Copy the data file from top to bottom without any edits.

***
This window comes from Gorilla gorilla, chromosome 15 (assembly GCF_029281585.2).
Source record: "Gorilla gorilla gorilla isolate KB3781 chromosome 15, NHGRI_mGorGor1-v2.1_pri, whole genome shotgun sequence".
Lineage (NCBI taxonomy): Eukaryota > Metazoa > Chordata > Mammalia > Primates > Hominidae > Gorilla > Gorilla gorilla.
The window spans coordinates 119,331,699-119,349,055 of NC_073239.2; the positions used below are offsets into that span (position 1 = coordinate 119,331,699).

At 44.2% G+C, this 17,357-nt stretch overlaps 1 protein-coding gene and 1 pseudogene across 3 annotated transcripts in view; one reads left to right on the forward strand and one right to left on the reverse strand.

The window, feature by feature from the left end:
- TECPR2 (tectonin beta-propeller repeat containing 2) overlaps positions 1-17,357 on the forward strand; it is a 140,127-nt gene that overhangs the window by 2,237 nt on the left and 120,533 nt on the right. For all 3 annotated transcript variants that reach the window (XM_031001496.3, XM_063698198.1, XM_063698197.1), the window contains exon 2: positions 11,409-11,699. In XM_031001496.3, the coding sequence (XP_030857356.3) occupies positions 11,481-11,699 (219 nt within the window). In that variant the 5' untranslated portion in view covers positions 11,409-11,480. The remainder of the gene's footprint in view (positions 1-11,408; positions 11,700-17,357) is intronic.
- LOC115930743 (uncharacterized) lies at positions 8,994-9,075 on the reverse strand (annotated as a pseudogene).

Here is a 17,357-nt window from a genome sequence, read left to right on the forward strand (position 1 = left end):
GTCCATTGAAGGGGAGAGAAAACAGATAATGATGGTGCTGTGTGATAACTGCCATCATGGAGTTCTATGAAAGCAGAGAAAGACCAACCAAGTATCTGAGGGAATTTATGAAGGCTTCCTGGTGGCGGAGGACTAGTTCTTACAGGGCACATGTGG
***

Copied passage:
This window comes from Gorilla gorilla, chromosome 15 (assembly GCF_029281585.2).
Source record: "Gorilla gorilla gorilla isolate KB3781 chromosome 15, NHGRI_mGorGor1-v2.1_pri, whole genome shotgun sequence".
Lineage (NCBI taxonomy): Eukaryota > Metazoa > Chordata > Mammalia > Primates > Hominidae > Gorilla > Gorilla gorilla.
The window spans coordinates 119,331,699-119,349,055 of NC_073239.2; the positions used below are offsets into that span (position 1 = coordinate 119,331,699).

At 44.2% G+C, this 17,357-nt stretch overlaps 1 protein-coding gene and 1 pseudogene across 3 annotated transcripts in view; one reads left to right on the forward strand and one right to left on the reverse strand.

The window, feature by feature from the left end:
- TECPR2 (tectonin beta-propeller repeat containing 2) overlaps positions 1-17,357 on the forward strand; it is a 140,127-nt gene that overhangs the window by 2,237 nt on the left and 120,533 nt on the right. For all 3 annotated transcript variants that reach the window (XM_031001496.3, XM_063698198.1, XM_063698197.1), the window contains exon 2: positions 11,409-11,699. In XM_031001496.3, the coding sequence (XP_030857356.3) occupies positions 11,481-11,699 (219 nt within the window). In that variant the 5' untranslated portion in view covers positions 11,409-11,480. The remainder of the gene's footprint in view (positions 1-11,408; positions 11,700-17,357) is intronic.
- LOC115930743 (uncharacterized) lies at positions 8,994-9,075 on the reverse strand (annotated as a pseudogene).

Here is a 17,357-nt window from a genome sequence, read left to right on the forward strand (position 1 = left end):
GTCCATTGAAGGGGAGAGAAAACAGATAATGATGGTGCTGTGTGATAACTGCCATCATGGAGTTCTATGAAAGCAGAGAAAGACCAACCAAGTATCTGAGGGAATTTATGAAGGCTTCCTGGTGGCGGAGGACTAGTTCTTACAGGGCACATGTGG